Compare Leadership Theory X And Y With Leadership Theory Z Thesis

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Comparing Leadership Theories

The most successful managers today strive to understand human nature and what truly motivates employees to be productive. In the most productive working environments, employees understand how they fit into the company and managers understand how to support their employees and encourage them to be successful.

Many managers are now straying from traditional leadership theories, such as Theory X and Theory Y, in favor of newer, more holistic theories, such as Theory Z This is largely because some of the more traditional theories focused on hierarchy and salaries, which proved to be ineffective in achieving business goals. Newer models focus on understand how working environment, personalities, and motivational forces impact employees and promote business goals.

The goal of this paper is to discuss two leadership theories, Theory X and Theory Y, and compare them to Theory Z the paper will discuss the theories' assumptions about motivation, leadership, power, job satisfaction, and authority.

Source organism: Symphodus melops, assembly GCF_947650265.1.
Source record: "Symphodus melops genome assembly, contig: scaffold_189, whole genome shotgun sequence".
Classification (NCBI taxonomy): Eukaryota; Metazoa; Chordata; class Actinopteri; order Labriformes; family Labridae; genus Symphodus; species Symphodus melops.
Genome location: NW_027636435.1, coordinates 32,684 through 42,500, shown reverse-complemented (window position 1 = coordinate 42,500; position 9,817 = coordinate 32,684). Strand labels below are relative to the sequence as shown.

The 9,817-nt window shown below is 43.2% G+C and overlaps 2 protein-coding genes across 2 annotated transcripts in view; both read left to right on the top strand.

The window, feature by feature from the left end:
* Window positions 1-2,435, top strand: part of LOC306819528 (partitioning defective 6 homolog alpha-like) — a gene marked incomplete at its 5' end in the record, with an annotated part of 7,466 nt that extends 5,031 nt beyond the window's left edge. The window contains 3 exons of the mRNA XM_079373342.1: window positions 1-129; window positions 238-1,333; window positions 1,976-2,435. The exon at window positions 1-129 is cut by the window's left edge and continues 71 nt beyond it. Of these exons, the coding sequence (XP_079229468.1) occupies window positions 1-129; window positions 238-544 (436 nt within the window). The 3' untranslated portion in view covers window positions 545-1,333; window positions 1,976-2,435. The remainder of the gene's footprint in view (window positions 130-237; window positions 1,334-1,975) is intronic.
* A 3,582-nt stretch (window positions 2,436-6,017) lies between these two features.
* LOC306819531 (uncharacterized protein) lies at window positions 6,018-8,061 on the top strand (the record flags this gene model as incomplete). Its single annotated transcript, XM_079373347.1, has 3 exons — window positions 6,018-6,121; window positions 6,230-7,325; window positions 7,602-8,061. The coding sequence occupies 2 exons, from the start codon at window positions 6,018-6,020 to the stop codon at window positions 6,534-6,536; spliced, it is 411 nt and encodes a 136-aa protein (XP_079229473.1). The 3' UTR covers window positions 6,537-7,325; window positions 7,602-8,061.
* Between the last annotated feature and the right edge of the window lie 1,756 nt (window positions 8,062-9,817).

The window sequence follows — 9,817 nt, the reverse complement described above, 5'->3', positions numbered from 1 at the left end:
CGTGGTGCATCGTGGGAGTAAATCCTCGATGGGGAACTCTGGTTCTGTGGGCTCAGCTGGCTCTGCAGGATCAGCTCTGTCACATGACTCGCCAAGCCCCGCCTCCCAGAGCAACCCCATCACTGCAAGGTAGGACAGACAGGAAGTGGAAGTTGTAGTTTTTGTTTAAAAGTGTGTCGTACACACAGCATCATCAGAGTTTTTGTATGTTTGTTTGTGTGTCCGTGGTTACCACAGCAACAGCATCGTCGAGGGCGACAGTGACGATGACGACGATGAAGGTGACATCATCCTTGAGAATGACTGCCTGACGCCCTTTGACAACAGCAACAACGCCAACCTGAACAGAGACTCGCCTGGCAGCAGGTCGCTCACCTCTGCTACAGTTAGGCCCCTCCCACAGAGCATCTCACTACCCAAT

In 1960, a leadership theorist named Douglas McGregor analyzed different assumptions about how employees work in various environments. As a result of McGregor's studies, Theory X and Theory Y -- also referred to as hard and soft theories, respectively -- were born (Benson, 1983). In a nutshell, Theory X is based on the assumption that employees have little interest in work and will try to avoid it whenever possible. Theory Y, however, assumes that employees enjoy their jobs and want to advance in their careers. These two theories hold generally opposing views. William Ouchi, took the Theory X, Theory Y concept one step further after studying Japanese management styles (Braden, 2007).

Theory X -- a "Hard" Leadership Style

Theory X manager operates under the assumption that employees do not like to work. To motivate his employees, this manager feels that he must pressure or micromanage his employees if he wants to achieve a decent level of productivity (Bittel, 1989). A Theory X manager will create a working environment that is rigid and uncreative. He will reward employees with financial incentives and punish them with disciplinary action.